Monday 26 September 2016

Oil up sharply as Goldman Sachs says glut is ending

Dmitry Zhdannikov

Published 17/05/2016 | 02:30

A Goldman Sachs sign above the floor of the New York Stock Exchange. Photo: Reuters
A Goldman Sachs sign above the floor of the New York Stock Exchange. Photo: Reuters

Oil prices jumped more than 2pc yesterday to their highest since November 2015 on the back of more disruption to supplies from Nigeria and after long-time bear Goldman Sachs said it was more positive about the market.

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Brent crude futures were trading at $49.05 per barrel by early afternoon, up $1.23 or 2.5pc. US crude futures were up by the same 2.5pc level to $47.44 a barrel.

Supply disruptions have most likely pushed oil production below consumption levels in May for the first time in at least two years, meaning the world has started eating into the huge stockpiles of oil which had knocked as much as 70pc off prices between 2014 and early 2016.

The disruptions triggered a U-turn in the outlook for the oil market from Goldman Sachs, which warned not too long ago that oil could go as low as $20 per barrel.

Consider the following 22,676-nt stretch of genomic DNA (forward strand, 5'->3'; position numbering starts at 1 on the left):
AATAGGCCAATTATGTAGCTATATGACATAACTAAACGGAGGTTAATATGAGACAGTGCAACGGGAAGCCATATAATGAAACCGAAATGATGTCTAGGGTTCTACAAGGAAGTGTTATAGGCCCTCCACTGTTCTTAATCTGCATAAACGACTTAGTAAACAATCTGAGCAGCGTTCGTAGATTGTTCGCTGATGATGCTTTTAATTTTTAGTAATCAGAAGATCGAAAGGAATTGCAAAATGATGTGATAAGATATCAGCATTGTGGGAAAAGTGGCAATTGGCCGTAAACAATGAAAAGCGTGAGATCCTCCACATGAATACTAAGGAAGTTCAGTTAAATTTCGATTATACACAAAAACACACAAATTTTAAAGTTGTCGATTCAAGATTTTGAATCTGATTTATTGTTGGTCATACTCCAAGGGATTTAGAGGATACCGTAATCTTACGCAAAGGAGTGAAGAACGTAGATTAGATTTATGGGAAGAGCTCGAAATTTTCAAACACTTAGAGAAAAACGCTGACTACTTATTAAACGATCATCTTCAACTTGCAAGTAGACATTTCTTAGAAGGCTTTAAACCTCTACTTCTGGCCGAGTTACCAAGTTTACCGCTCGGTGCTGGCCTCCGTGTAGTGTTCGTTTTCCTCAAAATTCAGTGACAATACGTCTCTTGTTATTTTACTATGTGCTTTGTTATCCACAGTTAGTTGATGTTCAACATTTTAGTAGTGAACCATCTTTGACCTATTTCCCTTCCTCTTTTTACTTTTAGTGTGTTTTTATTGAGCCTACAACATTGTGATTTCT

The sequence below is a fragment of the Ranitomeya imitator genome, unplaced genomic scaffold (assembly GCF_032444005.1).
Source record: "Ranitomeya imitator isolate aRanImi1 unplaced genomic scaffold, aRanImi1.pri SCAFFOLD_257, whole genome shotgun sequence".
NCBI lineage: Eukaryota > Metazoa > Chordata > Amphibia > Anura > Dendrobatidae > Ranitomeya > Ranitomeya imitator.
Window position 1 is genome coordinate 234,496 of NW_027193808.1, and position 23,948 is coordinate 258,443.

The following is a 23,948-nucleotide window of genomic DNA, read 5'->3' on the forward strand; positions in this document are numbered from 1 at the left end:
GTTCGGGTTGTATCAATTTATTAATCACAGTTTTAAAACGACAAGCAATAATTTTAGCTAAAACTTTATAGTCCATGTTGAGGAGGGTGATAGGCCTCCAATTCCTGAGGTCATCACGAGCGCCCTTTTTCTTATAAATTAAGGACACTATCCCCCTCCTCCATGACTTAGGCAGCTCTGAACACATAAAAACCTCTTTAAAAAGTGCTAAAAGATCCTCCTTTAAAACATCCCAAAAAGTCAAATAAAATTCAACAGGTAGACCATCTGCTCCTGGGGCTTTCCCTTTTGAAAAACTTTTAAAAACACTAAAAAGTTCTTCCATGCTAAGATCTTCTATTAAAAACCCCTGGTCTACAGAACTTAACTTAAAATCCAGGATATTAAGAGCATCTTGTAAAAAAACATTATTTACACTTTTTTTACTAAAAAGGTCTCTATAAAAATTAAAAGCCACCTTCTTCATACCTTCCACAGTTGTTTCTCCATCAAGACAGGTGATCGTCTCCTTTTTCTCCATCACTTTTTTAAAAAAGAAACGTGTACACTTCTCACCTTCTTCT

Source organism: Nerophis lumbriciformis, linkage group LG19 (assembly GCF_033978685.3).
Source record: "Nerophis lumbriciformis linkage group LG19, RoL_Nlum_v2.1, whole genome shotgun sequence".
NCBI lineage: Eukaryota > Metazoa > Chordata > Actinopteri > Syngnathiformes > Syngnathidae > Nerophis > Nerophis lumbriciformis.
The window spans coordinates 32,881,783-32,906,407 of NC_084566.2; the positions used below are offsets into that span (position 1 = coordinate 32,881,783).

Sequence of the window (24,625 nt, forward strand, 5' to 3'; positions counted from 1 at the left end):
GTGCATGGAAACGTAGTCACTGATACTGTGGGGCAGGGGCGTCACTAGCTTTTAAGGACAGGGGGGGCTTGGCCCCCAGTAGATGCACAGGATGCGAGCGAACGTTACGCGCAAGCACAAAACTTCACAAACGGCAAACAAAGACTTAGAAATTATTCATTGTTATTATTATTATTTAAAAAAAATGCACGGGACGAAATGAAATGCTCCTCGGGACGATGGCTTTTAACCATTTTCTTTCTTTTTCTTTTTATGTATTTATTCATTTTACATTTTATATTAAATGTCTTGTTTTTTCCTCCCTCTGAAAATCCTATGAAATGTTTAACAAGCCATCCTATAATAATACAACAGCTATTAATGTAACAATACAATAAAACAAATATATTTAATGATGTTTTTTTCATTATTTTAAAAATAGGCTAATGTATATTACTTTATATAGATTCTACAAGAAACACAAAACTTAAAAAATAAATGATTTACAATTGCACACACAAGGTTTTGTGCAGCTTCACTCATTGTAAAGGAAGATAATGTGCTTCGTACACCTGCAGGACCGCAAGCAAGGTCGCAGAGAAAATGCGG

"The oil market has gone from nearing storage saturation to being in deficit much earlier than we expected," Goldman said.

"The market likely shifted into deficit in May... driven by both sustained strong demand as well as sharply declining production," the investment bank said.

However, Goldman cautioned that the market would flip back into a surplus in the first half of 2017 and forecast prices of around $50 per barrel by the end of this year.

In Nigeria, output has fallen to its lowest in decades following several acts of sabotage.

In the Americas, US officials warned they were increasingly concerned by the possibility of an economic and political meltdown in Venezuela amid low oil prices, where crude production has also been falling due to power shortages. (Reuters)

Irish Independent

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